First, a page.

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“Cops have always been in the KKK,” said Kyle Bibby, co-founder of the Black Veterans Project and a former Marine Corps infantry captain. “This is not new at all. There’s already a deep white supremacist network that exists within the military and the police. So you have to address that. Any sort of countering of white supremacy that does not address their infiltration within our law enforcement and our courts is not going to be comprehensive enough.”

Another problem, Bibby added, is that the FBI is a very white-centric organization that doesn’t have the cultural competency to recognize white nationalism as a national security threat. “It’s still led by white men who usually view white supremacists as dangerous yokels,” he said. “It takes a while for them to get on board with how actually this is an issue.”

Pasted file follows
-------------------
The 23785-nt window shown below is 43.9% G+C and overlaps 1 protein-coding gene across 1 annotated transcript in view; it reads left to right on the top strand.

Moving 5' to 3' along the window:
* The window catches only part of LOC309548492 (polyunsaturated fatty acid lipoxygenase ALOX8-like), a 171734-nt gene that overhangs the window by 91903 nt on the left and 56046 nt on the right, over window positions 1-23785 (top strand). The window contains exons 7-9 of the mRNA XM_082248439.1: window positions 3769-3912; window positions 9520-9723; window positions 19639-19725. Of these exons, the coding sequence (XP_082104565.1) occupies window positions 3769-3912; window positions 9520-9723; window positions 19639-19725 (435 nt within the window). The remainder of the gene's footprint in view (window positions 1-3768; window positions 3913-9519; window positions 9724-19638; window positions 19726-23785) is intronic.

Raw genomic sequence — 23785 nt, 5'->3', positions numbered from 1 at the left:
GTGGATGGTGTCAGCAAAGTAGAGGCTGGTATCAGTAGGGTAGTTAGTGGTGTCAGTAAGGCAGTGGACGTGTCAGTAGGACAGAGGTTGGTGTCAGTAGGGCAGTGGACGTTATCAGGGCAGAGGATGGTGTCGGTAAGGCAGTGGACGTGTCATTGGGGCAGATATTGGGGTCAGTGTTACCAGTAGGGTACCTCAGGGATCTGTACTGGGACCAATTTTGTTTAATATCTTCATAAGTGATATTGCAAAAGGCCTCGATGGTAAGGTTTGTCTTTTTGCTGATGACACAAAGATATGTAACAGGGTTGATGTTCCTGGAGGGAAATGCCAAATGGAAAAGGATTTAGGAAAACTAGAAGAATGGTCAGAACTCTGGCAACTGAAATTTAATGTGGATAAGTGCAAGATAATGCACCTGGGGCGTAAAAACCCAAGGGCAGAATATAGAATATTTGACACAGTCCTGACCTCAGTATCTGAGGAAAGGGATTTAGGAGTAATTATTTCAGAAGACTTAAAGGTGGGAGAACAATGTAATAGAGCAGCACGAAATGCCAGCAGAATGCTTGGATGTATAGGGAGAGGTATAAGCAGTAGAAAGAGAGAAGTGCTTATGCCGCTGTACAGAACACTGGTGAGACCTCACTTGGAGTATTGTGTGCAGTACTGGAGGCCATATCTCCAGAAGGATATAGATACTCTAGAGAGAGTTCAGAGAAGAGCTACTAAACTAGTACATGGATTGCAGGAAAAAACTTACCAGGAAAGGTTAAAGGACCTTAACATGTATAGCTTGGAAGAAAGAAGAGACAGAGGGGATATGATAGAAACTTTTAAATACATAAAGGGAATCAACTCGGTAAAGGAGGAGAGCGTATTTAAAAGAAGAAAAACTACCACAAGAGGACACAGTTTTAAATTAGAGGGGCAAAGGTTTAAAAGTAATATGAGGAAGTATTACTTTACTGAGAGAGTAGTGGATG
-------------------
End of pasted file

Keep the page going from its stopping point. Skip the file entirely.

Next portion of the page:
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The downside to having such a powerful arm of the government making decisions on what is and is not a threat is that they have been targeting black activists who pose no threats at all. A few years ago, the FBI coined the term “black identity extremists,” which targeted activists in the Black Lives Matter Movement for seemingly nothing more than disagreeing with the government. The Congressional Black Caucus pushed back against the designation before the FBI abandoned the term altogether.